UK Bans Third Party Sales Of Puppies & Kittens But Still Allows Purchasing From “Transparent” Breeders?

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The UK Government has officially confirmed that it will ban third party sales of puppies and kittens in an attempt to solve a range of existing animal welfare issues; including bringing an end to the horror of puppy mills.

The decision, which was made after a public consultation during which 95% of the people supported the ban, is a positive step in the right direction. But, sadly, more steps need to be taken to protect these innocent animals from another threat; breeders.

As reported by the government, “anyone looking to buy or adopt a puppy or kitten under six months old must either deal directly with the breeder or with an animal rehoming center.”

Why continue to promote breeders when there are homeless, displaced, and neglected dogs and cats, including purebreds, that are in dire need of forever homes?

According to the government, the ban will help to crack down on puppy farms and make it much harder for high volume low welfare breeders, both licensed and unlicensed, whose trade relies on third party sellers.

These include the early separation of puppies and kittens from their mothers, and the increased likelihood of long journeys that puppies or kittens have to undertake. All of these can contribute to an increased risk of disease and a lack of socialization for the young animals.

“This ban on third party sales of puppies and kittens is part of our commitment to make sure the nation’s much-loved pets get the right start in life,” Animal Welfare Minister David Rutley recently said in a statement while paying tribute to the Lucy’s Law Campaign and the many stakeholders who campaigned for this ban. “This decision builds on our previous action in this area, including banning the sale of puppies under eight weeks and tackling the breeding of dogs with genetic disorders.”

Under the Lucy’s Law’s ban on third party dealers, every breeder now reportedly becomes accountable and transparent, with prospective owners observing the mother interacting with puppies or kittens in the place they were born; also making illegally smuggled pups more difficult to sell.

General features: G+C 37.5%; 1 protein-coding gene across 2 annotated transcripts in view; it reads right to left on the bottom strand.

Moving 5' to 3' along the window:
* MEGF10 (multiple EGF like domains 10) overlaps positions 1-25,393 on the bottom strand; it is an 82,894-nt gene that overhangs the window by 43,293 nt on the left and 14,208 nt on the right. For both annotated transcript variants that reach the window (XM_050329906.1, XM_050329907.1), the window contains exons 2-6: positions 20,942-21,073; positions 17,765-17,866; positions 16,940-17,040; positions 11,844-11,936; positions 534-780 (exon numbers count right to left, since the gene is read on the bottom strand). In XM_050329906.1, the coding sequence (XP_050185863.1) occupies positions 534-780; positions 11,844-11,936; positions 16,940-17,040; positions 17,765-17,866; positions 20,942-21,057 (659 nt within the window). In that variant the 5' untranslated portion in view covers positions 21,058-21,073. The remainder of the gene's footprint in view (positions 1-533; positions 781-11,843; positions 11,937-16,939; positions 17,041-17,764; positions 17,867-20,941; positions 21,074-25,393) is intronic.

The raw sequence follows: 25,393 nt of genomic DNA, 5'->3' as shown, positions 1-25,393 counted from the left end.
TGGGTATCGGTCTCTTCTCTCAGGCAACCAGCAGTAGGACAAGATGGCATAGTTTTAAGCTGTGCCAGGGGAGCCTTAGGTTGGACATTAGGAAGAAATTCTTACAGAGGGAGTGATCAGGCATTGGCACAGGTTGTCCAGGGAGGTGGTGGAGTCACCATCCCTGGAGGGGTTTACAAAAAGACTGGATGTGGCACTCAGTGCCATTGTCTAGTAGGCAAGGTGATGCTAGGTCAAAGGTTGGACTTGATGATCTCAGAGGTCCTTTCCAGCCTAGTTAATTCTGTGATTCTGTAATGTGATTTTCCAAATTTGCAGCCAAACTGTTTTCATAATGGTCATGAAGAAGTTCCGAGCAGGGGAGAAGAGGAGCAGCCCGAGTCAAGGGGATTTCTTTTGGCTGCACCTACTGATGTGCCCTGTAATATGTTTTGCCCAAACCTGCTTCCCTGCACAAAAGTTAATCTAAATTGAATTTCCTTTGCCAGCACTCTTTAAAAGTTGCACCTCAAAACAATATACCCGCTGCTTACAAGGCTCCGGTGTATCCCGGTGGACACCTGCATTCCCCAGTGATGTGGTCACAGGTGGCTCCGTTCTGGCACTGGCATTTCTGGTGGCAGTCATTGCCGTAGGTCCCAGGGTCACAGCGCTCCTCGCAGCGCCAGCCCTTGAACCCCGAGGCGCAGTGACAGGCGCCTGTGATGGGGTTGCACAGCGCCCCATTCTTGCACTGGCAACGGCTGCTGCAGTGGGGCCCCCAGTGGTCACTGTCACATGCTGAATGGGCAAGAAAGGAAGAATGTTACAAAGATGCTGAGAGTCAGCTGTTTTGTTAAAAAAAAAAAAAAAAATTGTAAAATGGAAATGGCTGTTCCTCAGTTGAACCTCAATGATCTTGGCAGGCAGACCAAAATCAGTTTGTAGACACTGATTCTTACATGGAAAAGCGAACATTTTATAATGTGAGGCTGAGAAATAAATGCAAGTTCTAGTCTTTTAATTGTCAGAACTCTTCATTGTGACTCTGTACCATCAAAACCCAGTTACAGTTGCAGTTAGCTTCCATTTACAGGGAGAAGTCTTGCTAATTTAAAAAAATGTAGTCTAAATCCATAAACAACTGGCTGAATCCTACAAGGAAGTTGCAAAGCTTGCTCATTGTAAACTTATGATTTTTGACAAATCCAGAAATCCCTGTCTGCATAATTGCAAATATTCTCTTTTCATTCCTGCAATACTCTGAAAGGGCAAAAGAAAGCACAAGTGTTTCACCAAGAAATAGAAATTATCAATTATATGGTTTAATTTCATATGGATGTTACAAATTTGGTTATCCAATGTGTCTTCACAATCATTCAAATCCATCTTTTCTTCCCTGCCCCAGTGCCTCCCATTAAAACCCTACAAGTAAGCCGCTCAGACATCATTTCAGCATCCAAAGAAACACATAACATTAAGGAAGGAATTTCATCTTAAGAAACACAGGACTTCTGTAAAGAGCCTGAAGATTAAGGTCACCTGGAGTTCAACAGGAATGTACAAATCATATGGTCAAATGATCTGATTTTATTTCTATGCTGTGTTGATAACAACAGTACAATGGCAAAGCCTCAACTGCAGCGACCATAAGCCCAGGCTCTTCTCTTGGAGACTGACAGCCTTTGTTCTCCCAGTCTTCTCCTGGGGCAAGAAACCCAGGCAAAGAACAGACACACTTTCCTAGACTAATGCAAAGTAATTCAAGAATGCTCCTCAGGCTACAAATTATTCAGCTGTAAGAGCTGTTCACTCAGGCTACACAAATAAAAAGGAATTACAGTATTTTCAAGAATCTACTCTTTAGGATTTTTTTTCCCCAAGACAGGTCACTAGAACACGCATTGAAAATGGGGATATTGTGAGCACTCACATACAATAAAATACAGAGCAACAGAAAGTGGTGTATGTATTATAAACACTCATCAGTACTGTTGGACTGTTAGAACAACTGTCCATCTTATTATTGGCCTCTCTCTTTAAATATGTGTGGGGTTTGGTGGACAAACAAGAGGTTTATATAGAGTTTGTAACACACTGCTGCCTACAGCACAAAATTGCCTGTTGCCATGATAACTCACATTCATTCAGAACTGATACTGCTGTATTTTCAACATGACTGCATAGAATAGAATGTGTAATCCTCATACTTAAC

“We already know of cases where unscrupulous sellers set themselves up as fake breeders, with fake homes, and fake puppy moms, while shipping in puppies from puppy farms or overseas. By looking to address this loophole, we can also prevent unscrupulous sellers from setting themselves up as a rehoming organization in order to continue their devious trade,” noted a Dog’s Trust spokesperson. “This is one of a package of measures which must be addressed for a ban to be fully effective.”

In addition to the introduction of licensing and inspections of rehoming organizations, Dogs Trust is advocating for an urgent review of the Pet Travel Scheme. The organization noted in a response posted on its website that “abuse of the scheme has thus far allowed thousands of underage puppies to be smuggled into the UK.” Dogs Trust also wants there to be harsher penalties for unscrupulous breeders and sellers who are currently undeterred by what it calls “woefully inadequate penalties.”

“Properly enforced, this will help put an end to dogs being used as breeding machines and kept in shocking conditions,” stated  Battersea Dogs and Cats Home Chief Executive Claire Horton. “The days of unscrupulous puppy dealers lining their pockets with no regard for animal welfare must now come to an end.”

The government stated it will also continue to work with stakeholders on the issue of whether rescue and rehoming centers will require a license to operate.

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